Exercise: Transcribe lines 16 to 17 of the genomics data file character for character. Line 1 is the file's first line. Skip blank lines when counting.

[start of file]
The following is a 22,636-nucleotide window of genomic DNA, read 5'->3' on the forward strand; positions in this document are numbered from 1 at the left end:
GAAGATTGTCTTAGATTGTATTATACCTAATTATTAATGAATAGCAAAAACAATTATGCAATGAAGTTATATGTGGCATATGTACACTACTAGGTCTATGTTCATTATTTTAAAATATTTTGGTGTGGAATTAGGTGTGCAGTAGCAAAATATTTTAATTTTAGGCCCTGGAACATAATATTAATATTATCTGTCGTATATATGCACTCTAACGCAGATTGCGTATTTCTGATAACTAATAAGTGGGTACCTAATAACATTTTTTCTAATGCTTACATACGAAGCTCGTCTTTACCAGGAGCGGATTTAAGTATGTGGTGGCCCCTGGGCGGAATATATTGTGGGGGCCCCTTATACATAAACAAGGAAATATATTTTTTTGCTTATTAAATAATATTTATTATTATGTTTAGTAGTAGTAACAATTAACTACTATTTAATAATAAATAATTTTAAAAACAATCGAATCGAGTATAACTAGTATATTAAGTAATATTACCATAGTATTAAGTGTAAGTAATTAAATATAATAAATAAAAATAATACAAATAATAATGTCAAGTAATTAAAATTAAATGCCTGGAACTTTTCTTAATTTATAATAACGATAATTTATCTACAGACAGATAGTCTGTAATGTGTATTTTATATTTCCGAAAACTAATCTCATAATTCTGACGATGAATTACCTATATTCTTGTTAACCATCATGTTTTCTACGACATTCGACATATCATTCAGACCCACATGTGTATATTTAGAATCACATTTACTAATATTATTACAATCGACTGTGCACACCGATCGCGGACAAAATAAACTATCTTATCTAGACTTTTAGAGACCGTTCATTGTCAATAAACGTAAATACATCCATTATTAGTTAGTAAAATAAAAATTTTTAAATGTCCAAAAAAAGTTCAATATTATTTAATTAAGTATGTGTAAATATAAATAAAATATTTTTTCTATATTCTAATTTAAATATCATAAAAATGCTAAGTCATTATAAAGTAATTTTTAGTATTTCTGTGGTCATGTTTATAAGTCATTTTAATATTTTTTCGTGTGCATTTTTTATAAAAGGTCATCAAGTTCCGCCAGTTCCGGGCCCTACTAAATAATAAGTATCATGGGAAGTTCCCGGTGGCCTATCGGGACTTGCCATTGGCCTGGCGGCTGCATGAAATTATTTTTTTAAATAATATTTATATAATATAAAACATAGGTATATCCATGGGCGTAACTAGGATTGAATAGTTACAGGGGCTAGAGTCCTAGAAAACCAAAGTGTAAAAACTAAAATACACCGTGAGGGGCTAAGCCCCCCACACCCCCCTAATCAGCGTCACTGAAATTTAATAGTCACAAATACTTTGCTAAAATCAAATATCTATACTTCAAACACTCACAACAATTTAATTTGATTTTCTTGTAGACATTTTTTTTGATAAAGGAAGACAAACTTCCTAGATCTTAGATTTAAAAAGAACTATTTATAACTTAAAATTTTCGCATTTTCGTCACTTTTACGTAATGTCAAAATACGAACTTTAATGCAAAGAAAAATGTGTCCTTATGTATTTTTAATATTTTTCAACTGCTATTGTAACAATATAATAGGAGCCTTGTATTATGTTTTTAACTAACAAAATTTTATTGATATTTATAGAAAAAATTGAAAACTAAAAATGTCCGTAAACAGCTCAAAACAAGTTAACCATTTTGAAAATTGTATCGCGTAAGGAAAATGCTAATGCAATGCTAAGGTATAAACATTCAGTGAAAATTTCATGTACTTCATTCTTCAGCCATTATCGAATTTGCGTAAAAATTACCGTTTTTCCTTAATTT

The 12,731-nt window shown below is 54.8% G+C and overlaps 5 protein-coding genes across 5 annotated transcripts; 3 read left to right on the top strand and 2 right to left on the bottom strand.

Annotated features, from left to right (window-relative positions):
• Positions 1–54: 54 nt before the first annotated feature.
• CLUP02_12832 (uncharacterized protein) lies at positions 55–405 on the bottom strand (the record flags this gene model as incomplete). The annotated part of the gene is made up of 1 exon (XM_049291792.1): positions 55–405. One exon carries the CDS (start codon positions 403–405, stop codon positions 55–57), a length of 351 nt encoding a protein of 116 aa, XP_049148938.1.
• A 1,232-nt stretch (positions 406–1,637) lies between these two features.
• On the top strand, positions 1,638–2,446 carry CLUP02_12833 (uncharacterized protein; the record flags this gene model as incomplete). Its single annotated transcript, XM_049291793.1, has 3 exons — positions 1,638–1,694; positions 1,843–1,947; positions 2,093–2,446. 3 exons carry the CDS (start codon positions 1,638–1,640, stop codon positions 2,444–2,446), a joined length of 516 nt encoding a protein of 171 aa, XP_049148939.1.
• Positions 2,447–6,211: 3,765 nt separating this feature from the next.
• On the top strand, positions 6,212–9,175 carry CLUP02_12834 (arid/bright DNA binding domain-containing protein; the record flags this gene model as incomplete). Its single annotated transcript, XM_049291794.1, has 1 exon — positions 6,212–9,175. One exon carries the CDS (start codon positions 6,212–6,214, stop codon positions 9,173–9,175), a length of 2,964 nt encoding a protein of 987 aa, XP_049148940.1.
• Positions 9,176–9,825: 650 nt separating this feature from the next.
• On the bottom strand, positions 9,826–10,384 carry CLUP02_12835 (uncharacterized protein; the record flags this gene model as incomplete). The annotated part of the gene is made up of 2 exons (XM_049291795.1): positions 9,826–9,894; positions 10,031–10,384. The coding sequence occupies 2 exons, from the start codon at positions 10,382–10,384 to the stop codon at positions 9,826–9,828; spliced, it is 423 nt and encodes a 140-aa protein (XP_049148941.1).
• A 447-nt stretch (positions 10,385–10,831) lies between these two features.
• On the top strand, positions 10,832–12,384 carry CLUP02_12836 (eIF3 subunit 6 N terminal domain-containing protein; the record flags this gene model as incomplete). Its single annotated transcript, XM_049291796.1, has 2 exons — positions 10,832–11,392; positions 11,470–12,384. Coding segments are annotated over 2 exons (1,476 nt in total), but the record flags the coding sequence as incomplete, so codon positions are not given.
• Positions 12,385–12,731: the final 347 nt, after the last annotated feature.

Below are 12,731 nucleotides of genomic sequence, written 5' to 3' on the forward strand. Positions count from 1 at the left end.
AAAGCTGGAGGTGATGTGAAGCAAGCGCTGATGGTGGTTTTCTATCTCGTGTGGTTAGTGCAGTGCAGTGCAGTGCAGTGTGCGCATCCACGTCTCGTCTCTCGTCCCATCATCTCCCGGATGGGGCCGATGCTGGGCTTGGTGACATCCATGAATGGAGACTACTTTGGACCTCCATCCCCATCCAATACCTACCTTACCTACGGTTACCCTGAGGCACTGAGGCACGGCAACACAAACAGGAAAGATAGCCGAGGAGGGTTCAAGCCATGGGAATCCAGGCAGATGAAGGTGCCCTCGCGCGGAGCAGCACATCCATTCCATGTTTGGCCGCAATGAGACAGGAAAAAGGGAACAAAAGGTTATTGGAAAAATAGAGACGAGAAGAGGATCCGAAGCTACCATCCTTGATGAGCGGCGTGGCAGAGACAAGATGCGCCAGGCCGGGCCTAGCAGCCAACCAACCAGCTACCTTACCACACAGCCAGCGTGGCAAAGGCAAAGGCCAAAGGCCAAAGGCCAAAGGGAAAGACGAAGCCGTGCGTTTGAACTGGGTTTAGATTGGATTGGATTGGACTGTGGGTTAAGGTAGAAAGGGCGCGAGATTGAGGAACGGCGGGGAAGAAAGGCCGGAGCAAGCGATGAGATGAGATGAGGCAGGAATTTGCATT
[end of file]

Below are 12,731 nucleotides of genomic sequence, written 5' to 3' on the forward strand. Positions count from 1 at the left end.
AAAGCTGGAGGTGATGTGAAGCAAGCGCTGATGGTGGTTTTCTATCTCGTGTGGTTAGTGCAGTGCAGTGCAGTGCAGTGTGCGCATCCACGTCTCGTCTCTCGTCCCATCATCTCCCGGATGGGGCCGATGCTGGGCTTGGTGACATCCATGAATGGAGACTACTTTGGACCTCCATCCCCATCCAATACCTACCTTACCTACGGTTACCCTGAGGCACTGAGGCACGGCAACACAAACAGGAAAGATAGCCGAGGAGGGTTCAAGCCATGGGAATCCAGGCAGATGAAGGTGCCCTCGCGCGGAGCAGCACATCCATTCCATGTTTGGCCGCAATGAGACAGGAAAAAGGGAACAAAAGGTTATTGGAAAAATAGAGACGAGAAGAGGATCCGAAGCTACCATCCTTGATGAGCGGCGTGGCAGAGACAAGATGCGCCAGGCCGGGCCTAGCAGCCAACCAACCAGCTACCTTACCACACAGCCAGCGTGGCAAAGGCAAAGGCCAAAGGCCAAAGGCCAAAGGGAAAGACGAAGCCGTGCGTTTGAACTGGGTTTAGATTGGATTGGATTGGACTGTGGGTTAAGGTAGAAAGGGCGCGAGATTGAGGAACGGCGGGGAAGAAAGGCCGGAGCAAGCGATGAGATGAGATGAGGCAGGAATTTGCATT